Wednesday, 4 May 2011

Another good day to bury bad news

Osama bin Laden is dead.

And while we are all wound up flag waving, celebrating, conspiracy theorising, mourning or vowing vengeance, we aren't concentrating on the things around us that matter just as much, if not more.

Like law and order at home, for example.

The impending closure of the Forensic Science Service has got to be just about the most stupid, short sighted, penny pinching example of short termist thinking that I've ever heard of.

When I was organising my uncle's funeral, last year, the building I used to work in was in darkness. Already closed down in an attempt to cut costs.

I was in shock when I heard the news on the radio last December. That must have been some Christmas present.

At that point, it seemed an abstract idea. A cost cutting "blue sky thinking" sort of a notion which the Con-Dems could U-turn over later.

Like the laughable - "I know! Let's sell the trees!" idea.

Then I started to get letters from Capita Hartshead who deal with the FSS pension funds. Strange letters, admitting they were being told very little, knew very little but were going to keep me informed anyway.

Then this happened.

It was then that it really hit home. This wasn't some proposed idea but a proper working plan to shut down the FSS.

Expecting the government owned FSS to make a profit from the state funded police forces is like passing money from left hand to right hand and expecting to see more money in the right hand after you're done.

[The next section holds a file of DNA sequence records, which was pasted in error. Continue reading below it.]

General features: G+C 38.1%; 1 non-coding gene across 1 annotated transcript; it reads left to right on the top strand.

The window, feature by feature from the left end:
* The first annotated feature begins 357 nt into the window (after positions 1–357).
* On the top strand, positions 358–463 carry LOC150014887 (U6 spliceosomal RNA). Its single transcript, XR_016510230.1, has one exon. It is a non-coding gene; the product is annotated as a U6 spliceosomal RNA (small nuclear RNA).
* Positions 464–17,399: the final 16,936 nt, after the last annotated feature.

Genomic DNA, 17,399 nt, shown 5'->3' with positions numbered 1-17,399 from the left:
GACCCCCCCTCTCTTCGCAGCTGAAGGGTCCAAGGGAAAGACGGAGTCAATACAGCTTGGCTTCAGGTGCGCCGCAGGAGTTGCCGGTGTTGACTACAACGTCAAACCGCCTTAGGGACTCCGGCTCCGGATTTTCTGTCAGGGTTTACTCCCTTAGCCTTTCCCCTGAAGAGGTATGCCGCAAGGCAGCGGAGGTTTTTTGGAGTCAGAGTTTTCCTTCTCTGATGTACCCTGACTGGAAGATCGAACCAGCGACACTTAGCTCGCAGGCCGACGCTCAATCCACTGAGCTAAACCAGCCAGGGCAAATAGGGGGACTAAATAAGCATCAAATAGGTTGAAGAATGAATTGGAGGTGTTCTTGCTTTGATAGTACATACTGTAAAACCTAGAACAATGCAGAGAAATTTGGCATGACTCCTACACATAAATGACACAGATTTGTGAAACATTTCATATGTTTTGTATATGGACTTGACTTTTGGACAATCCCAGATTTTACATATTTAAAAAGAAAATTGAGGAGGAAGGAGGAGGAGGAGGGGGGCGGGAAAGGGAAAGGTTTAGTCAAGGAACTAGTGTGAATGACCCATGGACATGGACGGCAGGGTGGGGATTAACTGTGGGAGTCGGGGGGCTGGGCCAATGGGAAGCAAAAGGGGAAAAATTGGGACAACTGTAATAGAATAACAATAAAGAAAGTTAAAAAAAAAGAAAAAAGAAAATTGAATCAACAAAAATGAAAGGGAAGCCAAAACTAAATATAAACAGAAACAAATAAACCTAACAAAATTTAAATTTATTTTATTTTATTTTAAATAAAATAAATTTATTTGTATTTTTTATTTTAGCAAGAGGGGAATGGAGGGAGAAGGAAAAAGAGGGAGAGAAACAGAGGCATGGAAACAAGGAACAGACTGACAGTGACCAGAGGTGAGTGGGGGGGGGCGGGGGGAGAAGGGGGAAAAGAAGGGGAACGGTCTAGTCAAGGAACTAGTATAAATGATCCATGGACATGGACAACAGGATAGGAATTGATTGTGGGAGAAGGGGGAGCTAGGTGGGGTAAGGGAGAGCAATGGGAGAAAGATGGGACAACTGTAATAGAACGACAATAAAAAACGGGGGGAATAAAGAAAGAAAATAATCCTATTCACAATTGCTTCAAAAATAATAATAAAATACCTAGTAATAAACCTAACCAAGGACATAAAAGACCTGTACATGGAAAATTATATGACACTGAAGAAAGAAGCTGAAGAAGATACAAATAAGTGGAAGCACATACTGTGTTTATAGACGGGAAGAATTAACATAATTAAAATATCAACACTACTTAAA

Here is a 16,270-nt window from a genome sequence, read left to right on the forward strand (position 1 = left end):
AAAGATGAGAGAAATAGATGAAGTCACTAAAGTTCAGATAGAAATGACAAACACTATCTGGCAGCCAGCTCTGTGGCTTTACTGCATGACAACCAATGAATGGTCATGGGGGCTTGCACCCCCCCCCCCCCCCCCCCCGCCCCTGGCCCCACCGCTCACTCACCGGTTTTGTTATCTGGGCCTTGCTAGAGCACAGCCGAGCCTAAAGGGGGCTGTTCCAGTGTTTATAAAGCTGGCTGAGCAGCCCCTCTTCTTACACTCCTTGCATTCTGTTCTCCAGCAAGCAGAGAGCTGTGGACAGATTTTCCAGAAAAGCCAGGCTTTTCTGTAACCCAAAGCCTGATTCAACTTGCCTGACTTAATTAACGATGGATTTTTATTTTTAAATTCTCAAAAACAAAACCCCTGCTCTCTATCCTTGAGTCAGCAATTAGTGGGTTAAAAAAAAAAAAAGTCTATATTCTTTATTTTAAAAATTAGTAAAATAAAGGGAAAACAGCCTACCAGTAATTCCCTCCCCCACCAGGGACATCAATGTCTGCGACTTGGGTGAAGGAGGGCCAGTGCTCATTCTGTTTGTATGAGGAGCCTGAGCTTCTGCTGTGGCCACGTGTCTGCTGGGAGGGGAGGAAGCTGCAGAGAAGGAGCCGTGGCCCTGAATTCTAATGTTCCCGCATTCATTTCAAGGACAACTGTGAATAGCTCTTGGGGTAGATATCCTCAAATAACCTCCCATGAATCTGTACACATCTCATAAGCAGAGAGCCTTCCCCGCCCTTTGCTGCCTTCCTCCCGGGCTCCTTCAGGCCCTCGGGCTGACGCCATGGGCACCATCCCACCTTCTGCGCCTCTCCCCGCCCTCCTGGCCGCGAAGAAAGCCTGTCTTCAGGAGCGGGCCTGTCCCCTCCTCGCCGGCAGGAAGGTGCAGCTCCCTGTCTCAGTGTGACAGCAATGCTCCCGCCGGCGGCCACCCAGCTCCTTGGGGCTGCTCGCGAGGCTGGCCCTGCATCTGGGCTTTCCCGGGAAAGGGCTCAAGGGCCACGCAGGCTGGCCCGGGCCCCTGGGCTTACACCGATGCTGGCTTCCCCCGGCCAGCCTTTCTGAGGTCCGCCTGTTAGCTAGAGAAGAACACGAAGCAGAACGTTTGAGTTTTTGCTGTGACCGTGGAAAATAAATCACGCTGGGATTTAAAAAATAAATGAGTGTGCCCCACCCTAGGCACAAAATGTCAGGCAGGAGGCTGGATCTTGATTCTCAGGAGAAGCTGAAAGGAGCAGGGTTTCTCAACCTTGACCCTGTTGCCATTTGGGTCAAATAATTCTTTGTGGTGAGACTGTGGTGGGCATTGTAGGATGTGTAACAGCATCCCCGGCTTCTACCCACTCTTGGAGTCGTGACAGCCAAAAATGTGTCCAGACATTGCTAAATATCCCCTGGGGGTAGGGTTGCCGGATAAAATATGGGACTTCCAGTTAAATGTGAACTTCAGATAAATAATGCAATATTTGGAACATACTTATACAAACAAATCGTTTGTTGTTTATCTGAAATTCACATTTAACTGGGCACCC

It's not going to happen, is it? You would have to be pretty stupid to expect otherwise

As the saying goes "Crime doesn't pay". The entire criminal justice system is one of those 'how-long-is-a-piece-of-string' money pits which won't turn a profit no matter how many consultants, reviews, reports, opinions and rulings that are thrown into the black hole.

But no. The FSS is going to shut down, private companies are more than capable of taking up the slack and there will be no interruption of service.

Yeah, right.

The Council for the Registration of Forensic Practitioners was wound up years ago with no specific body responsible for the accreditation of forensic scientists left.

UKAS doesn't specifically test each forensic practitioner to see if they are fit to practice but they do provide an accreditation service to show that each laboratory adheres to its own documented 'in-house' methods.

Very reassuring.

Not.

Meanwhile, my award winning local Beat Bobby is in the news as well. And it's not good news there either.

That takes some brass neck. To force someone to retire and then ask them to do the same job for free.





Yep. I've finally seen someone come up with ideas worse than that bloody medal.